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Blast from the past… one of my ideas

written by andy on

If VTA actually considered, then we might have a rail connection for quite sometime now rather than still waiting for BART and VTA to settle their issues.

I used to have a separate web site for these ideas, but the advent of social media platforms and content management systems, along with changes with my hosting provider, resulted in these contents no longer appearing online.









By Andy Chow


Vehicles: Electric trains consist of up to six low floor light
rail vehicles, providing more than 400 seats and can accomodate about 1000
passengers standing and sitting comfortably at maximum length, significantly
higher than typical light rail trains.

Route: Connecting to BART at either Union City, Fremont, or
Milpitas via a subway under Santa Clara Street and surface alignment on
the Union Pacific rail line. The downtown subway will be shared with VTA
East-West light rail line. West of the downtown subway, which is near the
Guadalupe Freeway, mBART will make use of the Vasona LRT line into the
expanded Diridon station

Right of Way: Purchase railroad right of way from Union Pacific.

Stations: Three subway stations under Santa Clara Street. Two
surface stations west of the subway on the Vasona LRT line. The line terminates
at San Jose Diridon Station. Subway and surface stations west of the subway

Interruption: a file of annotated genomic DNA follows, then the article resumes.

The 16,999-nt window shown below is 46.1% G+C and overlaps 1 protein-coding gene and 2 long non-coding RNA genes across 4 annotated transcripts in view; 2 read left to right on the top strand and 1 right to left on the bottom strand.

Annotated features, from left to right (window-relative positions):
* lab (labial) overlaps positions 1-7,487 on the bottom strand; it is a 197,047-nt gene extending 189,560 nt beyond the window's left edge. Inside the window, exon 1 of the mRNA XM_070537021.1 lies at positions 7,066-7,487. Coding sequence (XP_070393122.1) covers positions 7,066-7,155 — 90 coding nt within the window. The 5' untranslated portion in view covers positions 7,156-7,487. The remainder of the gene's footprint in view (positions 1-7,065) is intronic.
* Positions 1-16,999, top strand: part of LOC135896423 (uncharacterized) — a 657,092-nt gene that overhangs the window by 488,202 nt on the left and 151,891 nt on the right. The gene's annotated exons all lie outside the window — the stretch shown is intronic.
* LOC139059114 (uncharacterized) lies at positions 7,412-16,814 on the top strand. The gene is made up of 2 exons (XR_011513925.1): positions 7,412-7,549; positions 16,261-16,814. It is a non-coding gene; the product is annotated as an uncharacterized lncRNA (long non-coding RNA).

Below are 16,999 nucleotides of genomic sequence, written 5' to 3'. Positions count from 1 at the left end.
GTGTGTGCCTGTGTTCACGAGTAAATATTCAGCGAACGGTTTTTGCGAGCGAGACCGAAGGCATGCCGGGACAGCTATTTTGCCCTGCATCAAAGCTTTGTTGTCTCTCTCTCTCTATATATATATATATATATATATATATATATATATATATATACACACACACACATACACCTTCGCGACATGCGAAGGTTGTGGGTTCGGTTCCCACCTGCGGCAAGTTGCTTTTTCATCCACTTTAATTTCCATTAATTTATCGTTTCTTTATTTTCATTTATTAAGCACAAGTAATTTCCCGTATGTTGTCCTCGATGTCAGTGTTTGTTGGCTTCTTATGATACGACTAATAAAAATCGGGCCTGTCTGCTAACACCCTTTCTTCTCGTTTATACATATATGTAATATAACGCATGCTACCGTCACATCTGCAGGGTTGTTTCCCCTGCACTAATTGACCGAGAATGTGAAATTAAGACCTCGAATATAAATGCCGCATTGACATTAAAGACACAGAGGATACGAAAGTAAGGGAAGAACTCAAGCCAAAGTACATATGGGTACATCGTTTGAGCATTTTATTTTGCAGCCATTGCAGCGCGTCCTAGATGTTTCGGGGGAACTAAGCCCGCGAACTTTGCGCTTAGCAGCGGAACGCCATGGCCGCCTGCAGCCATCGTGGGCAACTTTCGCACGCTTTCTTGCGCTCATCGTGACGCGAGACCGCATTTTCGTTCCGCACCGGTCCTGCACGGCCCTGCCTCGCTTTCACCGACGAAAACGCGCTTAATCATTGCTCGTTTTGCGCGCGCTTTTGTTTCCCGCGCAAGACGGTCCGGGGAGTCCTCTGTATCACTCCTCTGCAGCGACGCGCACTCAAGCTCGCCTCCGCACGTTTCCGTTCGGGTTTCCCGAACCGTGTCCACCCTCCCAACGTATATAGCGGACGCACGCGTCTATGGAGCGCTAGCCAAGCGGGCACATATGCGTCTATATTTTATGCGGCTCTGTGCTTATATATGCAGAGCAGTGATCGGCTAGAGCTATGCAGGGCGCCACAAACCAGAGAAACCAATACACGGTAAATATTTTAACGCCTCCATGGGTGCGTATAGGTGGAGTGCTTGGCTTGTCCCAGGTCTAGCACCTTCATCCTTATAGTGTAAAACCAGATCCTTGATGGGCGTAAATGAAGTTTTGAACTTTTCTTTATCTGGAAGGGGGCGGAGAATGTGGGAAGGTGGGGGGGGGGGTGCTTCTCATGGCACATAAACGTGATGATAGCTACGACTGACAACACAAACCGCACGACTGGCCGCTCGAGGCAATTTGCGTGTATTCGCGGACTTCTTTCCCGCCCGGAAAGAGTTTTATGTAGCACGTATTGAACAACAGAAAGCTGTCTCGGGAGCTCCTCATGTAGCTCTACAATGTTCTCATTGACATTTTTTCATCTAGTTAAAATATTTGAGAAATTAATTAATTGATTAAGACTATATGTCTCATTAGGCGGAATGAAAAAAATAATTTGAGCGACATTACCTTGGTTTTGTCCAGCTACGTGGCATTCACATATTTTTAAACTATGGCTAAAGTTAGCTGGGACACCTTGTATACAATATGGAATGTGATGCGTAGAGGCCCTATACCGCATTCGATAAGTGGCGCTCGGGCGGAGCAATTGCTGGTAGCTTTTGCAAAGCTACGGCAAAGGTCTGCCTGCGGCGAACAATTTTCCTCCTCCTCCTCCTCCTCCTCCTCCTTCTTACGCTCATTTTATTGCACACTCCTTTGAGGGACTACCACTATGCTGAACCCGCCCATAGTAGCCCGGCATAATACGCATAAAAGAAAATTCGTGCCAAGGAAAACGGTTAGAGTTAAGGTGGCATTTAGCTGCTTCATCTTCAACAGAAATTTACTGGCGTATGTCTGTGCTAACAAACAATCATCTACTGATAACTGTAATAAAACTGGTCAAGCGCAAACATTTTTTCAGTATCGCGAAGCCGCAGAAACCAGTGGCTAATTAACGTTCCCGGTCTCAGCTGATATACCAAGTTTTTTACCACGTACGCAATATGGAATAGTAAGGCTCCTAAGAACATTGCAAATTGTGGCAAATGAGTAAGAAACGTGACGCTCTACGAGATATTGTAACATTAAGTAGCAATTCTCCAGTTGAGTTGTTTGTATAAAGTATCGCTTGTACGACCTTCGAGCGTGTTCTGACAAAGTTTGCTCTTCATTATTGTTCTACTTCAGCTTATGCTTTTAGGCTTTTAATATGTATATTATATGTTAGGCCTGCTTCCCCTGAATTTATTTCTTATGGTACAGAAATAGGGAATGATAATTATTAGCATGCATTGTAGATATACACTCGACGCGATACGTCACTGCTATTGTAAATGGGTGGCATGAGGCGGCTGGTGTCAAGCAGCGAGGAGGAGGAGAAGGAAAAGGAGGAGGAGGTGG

will be shared with VTA East-West light rail line. Stations north of the
subway will be 1-2 miles apart for rapid service. Each station will be
constructed or upgraded to accomodate 6-car trains.

Service Frequency: 6-7 minutes peak, 15-20 minutes off-peak,
timed to meet BART trains.

Land Use Integration: Transit friendly residential and employment
opportunities around stations at least as great if not greater than other
rail modes.

Operating Model: Owned and operated by VTA with fare and schedule
coordination with BART.

Fare: Barrier-free Proof-of-Payment system, with Translink readers
for seamless connection to BART and other systems.


Compatible with light rail: mBART uses standard gauge track
and overhead electrification, permitting mBART to share tracks and stations
with VTA light rail.

Lower cost: Lower cost light rail like rolling stock and infastructure
providing speed, frequency, and capacity comparable to higher cost heavy

– The capital cost for the subway will also be lower because mBART
equipment will be able to make tighter turns than BART vehicles and thus
reduce the need to buy or obtain easement of private properties for the
rail right of way.

– mBART requires less tunneling than BART because mBART can make use
of certain portions of the surface and underground LRT right of way.

– The capital cost for the stations, especially for those on surface,
will be less because of the simpler fare collection method and the fesibility
of installing at-grade crossings.

– Resulting in additional savings by eliminating the need to provide
separate surface tracks for VTA light rail.

Greater ridership: Removing VTA East-Valley light rail from
surface mix-traffic tracks into subway significantly improves travel time
and realiability. High ridership on the underground VTA East-Valley light
rail, combining with East Bay mBART riders, help justify the high cost
of the subway construction.

Providing balanced benefits across different communities: Unlike
a BART-only subway, the subway will be shared with VTA East-Valley light
rail. Lower-income commuters traveling from East San Jose will be able